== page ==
The Three-Body Problem by Liu Cixin
My rating: 4 of 5 stars
It has been very interesting reading this book. As someone who started reading SF in the 80s, I’ve read my share of American Cold War SF. But I’ve never read a full length Chinese SF novel. As I’ve often commented, what’s interesting with other cultures is seeing where we’re similar and where we’re different. For example, Da Shi, the cop, is similar to a detective cop in a American fiction. That makes sense – a detective is essentially an amateur psychologist. And humans are very similar in a lot of ways, including in the way in which criminals think. Some of the differences in the way the characters think or act defy an easy characterization, but showcase how our cultures think differently.
The book starts off in the Cultural Revolution. This was the most depressing part of the book because it actually happened. Chinese officials decided, “yeah, we’ll become an awesome country by killing all the people who know stuff.” This sets up the motivations for Ye, our main character.
A big plot point revolves around a video game called Third Body. This part of the book reminded me a lot of The Diamond Age: or, A Young Lady’s Illustrated Primer. It’s a great way to get some more technical issues across to the audience without simply having an info dump.
While it starts off as a subtle effect from what seems like a few throwaway lines, a lot of the book seems to be written in the future talking about past events – even the stuff that takes place in the “present”. This gives off a similar effect to reading the first Foundation book by Asimov. There’s an inevitability there that provides a sense of anxiety. This is given away a bit by the name of the trilogy – “Remembrance of Earth’s Past”. But someone who just sees the book without going to Goodreads might not know that.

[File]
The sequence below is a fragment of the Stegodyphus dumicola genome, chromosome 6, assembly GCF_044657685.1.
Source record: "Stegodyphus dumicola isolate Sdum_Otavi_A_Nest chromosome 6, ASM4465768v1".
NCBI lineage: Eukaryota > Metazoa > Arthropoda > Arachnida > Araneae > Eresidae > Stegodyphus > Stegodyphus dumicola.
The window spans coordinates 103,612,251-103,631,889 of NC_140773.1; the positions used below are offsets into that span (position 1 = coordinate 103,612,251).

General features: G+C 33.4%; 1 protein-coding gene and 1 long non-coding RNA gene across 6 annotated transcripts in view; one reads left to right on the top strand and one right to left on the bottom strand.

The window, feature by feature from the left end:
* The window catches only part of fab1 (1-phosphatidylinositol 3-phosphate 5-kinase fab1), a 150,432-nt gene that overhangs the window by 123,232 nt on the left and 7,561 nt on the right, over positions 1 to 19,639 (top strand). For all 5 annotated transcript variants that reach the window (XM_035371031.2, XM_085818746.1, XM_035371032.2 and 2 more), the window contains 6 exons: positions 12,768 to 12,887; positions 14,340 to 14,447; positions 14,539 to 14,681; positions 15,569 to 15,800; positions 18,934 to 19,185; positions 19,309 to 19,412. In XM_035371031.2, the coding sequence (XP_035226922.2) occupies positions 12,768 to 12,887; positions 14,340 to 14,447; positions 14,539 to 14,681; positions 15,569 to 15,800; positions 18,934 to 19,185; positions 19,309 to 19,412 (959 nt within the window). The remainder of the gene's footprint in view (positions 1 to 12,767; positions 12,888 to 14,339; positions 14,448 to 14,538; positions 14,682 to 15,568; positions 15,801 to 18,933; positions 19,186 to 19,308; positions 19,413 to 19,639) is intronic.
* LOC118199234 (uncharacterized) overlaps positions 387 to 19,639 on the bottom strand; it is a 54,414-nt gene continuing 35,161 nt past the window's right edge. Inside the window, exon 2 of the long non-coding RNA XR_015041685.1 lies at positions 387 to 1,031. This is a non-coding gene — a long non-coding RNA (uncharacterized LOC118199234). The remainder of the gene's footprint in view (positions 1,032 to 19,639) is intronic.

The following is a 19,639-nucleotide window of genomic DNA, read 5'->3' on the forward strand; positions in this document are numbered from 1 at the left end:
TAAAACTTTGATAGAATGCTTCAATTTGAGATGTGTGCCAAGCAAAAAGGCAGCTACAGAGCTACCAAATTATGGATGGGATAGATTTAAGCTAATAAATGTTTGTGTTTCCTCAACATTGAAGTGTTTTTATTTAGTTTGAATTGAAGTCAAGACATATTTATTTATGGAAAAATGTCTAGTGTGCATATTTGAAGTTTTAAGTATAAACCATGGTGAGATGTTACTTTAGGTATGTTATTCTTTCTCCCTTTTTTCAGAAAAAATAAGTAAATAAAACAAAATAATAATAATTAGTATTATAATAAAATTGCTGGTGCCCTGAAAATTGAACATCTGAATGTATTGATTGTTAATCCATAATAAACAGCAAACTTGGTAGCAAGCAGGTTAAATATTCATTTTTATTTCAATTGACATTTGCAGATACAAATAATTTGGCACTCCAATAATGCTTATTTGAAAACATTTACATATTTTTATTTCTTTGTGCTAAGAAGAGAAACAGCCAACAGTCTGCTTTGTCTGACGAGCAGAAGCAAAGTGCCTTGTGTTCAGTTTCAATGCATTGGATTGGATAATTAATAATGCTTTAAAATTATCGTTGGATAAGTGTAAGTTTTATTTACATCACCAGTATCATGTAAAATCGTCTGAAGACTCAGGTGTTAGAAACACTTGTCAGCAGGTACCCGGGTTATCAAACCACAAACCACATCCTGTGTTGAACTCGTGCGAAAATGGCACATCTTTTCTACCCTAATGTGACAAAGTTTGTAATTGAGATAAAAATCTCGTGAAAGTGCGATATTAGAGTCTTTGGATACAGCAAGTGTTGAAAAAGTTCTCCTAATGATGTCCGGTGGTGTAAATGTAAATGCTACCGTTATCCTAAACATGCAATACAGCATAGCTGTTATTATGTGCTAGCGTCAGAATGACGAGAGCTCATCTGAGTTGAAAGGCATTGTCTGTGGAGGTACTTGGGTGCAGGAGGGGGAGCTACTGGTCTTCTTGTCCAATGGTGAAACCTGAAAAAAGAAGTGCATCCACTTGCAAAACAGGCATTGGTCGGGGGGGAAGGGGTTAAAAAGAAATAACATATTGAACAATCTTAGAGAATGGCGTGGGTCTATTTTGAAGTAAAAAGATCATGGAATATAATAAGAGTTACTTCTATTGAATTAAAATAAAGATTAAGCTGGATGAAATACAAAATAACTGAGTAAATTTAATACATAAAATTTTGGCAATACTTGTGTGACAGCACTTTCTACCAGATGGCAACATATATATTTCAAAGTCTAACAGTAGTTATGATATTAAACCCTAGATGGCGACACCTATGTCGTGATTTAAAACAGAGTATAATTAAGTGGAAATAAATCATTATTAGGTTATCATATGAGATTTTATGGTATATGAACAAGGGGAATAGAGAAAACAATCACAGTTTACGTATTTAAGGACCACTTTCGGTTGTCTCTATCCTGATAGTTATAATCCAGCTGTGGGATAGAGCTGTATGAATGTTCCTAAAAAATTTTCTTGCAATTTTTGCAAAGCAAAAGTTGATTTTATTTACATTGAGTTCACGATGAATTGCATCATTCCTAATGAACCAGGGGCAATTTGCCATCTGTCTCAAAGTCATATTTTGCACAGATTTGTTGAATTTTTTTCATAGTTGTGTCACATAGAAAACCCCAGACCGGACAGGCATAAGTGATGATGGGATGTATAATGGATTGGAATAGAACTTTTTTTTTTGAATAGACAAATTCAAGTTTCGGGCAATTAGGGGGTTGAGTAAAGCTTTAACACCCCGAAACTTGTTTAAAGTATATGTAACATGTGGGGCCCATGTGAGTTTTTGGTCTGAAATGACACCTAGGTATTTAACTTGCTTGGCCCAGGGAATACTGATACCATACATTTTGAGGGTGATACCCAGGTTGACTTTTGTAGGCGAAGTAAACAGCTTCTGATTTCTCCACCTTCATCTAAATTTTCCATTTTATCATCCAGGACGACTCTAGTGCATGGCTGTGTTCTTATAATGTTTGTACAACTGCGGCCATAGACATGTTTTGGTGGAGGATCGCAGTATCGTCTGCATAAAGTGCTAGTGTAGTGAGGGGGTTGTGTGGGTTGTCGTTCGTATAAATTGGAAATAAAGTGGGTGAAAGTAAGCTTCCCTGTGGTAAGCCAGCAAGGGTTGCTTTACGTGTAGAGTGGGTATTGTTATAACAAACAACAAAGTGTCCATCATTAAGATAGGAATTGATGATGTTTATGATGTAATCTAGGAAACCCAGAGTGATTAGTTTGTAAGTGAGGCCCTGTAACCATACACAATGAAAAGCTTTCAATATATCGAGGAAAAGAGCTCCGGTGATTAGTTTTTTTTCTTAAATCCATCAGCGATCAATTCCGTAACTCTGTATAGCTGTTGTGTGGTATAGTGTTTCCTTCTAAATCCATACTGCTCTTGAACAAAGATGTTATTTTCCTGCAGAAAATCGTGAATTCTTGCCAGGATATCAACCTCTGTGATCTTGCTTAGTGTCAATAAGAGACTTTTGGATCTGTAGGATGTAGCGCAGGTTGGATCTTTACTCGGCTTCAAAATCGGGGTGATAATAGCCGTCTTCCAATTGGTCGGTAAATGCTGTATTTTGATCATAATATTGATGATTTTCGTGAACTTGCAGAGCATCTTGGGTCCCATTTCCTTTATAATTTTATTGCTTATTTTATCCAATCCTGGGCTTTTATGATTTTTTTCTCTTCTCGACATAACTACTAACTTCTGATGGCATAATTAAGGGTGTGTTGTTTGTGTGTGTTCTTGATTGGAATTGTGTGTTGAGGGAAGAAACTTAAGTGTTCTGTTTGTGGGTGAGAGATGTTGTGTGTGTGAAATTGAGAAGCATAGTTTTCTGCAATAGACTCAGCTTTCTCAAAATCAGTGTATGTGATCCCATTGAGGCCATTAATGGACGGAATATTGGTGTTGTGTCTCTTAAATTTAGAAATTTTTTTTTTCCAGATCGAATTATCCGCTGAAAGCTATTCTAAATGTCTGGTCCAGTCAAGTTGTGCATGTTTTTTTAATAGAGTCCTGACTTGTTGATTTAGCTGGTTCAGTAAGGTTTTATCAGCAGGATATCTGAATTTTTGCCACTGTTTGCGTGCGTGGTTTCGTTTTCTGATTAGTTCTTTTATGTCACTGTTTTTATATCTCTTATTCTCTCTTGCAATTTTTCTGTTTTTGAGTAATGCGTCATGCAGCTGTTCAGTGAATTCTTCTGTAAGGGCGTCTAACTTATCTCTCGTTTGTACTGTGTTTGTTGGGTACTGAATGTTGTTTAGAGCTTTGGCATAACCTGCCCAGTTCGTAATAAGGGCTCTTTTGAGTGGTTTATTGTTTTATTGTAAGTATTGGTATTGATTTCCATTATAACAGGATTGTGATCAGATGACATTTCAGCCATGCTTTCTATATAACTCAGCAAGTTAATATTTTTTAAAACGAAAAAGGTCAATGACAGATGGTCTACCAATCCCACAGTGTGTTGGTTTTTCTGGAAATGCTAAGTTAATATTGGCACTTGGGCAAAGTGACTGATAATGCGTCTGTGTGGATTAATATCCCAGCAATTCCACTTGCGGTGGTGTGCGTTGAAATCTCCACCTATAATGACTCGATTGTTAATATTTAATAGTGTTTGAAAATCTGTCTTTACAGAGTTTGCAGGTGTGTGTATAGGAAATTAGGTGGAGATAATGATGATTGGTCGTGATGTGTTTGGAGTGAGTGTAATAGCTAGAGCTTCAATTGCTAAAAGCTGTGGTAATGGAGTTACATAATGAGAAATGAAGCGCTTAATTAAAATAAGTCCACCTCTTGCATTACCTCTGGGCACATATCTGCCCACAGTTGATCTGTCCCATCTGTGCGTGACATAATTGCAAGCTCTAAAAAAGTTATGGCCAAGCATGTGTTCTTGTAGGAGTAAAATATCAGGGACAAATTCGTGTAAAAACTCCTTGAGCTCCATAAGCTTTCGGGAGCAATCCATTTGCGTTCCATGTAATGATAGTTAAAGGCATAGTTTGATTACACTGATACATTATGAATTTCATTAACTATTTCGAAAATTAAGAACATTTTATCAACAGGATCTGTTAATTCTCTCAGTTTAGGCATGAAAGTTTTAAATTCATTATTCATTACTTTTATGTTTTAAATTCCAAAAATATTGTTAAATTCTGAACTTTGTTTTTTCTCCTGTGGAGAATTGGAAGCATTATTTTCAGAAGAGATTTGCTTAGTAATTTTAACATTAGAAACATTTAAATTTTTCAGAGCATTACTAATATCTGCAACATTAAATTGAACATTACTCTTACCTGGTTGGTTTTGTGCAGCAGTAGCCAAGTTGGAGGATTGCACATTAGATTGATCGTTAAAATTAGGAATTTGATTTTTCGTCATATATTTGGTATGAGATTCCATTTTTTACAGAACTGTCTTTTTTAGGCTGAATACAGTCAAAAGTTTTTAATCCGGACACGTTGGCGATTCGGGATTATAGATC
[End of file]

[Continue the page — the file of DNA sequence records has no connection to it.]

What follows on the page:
A couple other small things. I like that Mr Cixin gets creative in the story-telling. Some chapters are reports and others are interviews while the greatest chunk of the book is a straight-forward storytelling. It allows him to use the best way to get across various points. I also like the poetry of two moments in the book as symmetrical moments. One person on Earth and one person elsewhere who have similar decisions to make for opposite reasons; the way those chapters mirror each other is great.
While this book could somewhat stand on its own, it is a LOT of setup and it just has me very curious to read what’s in store in the rest of the trilogy. I definitely recommend it if you want a very different kind of story.
Unrelated to this book specifically – it’s the last book on my reading challenge. Challenge complete with 4 more months to go.